Ovid’s Metamorphoses is a collection of tales about discovery and transformation, which, as main character Miranda relates in Aoibheann (pronounced Ee-van) Sweeney’s novel Among Other Things, I’ve Taken Up Smoking, “rarely ended happily; the process of transformation of hands turning into claws and feathers sprouting on shoulders was sometimes a punishment, and sometimes a reprieve.” Take the story of Narcissus, the beautiful water spirit who metamorphosed into a flower after falling in love with his own reflection, or Galatea, the statue-turned-human with whom Pygmalion, her sculptor, fell in love.
As Miranda Donnal’s father holes his family up on remote Crab Island off the coast of Maine to finish his own translation of Metamorphoses, Miranda is submerged in a world of fabled characters. After her mother disappears while boating and her father becomes increasingly remote, Miranda must find comfort in the world of myths and imagination that she creates for herself—and later, by shaping her own transformation when she accepts a job as a typist at a classical library her father helped establish in Manhattan.
Not until she reaches New York does Miranda realize that her sheltered lifestyle on Crab Island kept her from discovering her own identity. Life in Greenwich Village brings Miranda’s complicated emotions to the surface as she assesses her own sexual individuality and rediscovers her love for her father, which had long since been subdued by his solitary ambiguity.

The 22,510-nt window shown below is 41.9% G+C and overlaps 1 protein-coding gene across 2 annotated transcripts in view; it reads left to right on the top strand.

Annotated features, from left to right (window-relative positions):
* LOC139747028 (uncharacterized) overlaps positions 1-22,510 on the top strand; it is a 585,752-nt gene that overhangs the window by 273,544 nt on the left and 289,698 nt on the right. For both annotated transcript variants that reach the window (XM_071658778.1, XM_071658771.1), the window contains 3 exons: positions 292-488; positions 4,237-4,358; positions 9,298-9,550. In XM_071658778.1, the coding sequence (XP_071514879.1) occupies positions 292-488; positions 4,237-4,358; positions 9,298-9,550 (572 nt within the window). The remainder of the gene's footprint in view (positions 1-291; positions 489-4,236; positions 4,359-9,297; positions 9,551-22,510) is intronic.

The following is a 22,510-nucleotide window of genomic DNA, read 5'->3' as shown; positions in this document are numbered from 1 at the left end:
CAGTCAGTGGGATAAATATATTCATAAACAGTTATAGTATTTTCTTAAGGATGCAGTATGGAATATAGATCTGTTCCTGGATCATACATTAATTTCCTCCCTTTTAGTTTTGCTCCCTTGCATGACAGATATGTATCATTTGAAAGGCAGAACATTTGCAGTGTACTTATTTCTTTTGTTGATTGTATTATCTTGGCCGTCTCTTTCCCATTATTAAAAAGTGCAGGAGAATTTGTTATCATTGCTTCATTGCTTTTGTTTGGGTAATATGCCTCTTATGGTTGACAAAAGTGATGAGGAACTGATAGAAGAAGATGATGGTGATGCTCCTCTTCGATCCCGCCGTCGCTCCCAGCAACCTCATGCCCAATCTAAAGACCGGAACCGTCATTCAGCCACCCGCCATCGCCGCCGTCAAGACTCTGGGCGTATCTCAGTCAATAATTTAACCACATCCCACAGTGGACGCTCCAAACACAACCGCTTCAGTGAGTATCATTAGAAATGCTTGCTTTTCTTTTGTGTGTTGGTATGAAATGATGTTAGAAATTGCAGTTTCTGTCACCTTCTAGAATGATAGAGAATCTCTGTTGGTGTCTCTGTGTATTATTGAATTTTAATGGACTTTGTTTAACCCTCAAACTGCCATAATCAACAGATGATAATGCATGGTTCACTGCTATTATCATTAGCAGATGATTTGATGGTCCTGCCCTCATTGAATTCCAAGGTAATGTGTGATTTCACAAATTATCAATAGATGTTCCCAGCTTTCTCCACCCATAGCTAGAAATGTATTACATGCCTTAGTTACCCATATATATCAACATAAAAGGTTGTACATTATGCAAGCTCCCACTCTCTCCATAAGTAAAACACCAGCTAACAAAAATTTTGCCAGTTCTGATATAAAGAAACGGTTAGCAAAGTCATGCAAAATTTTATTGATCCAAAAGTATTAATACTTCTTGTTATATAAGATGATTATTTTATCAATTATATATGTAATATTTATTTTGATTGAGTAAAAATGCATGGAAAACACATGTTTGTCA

Sweeney models her novel on Book I of Ovid’s Metamorphoses, dividing it into three parts: the age of silver, when humankind begins to establish itself as the dominant race; the age of bronze, when men take up arms and war is waged; and the age of iron, when jealousy and other vices begin to take hold of man’s mind. Sweeney pairs the physical isolation of Crab Island with the psychological isolation of Manhattan, where, although surrounded by millions of people, Miranda is unable to emotionally establish herself.
Sweeney displays a crisp style that casts into sharp relief the complicated array of emotions running through Miranda’s head and heart as she leaves her coastal home behind:
Ahead of the ferry, heavy and milky green in the sunlight, was the Statue of Liberty, the water like a carpet at her feet. The sight and smell of the sea almost hurt, it was so close and familiar, like the delicious smell of sheets when you are too tired to sleep; it was already September and I could picture the bay in front of our house, the islands just beginning to color, rafts of eiders by the shore, eagles and ospreys on the hunt, readying to leave for warmer coasts.
Uncertainty and reluctance are ever-present in Among Other Things as Miranda must sort through relationships, her discovery of love, and her obscure family history. Befriended by both a local socialite and a street-corner coffee vendor, Miranda—whose name in Latin means “to be admired”—must discover who she can trust and who she must avoid.
Miranda’s transformation from sheltered islander to forlorn city girl wouldn’t seem so out of place in the classical poem that her father has committed his life to translating. The parallels between Miranda’s makeover and Ovid’s transformations are anything but vague. At one point, Miranda even believes she can sense the presence of the gods that were “always soaring from one place to another, spying on nymphs from above.”
Among Other Things, I’ve Taken Up Smoking is a fresh, intriguing perspective on coming of age. Sweeney’s wandering, convoluted episodes are well matched to the wandering and convoluted story of a girl’s life. Sometimes monotonous but always focused, Among Other Things is not only intriguing, but likely to entice anyone into what lured Miranda and her father onto Crab Island—“Ovid’s spell.”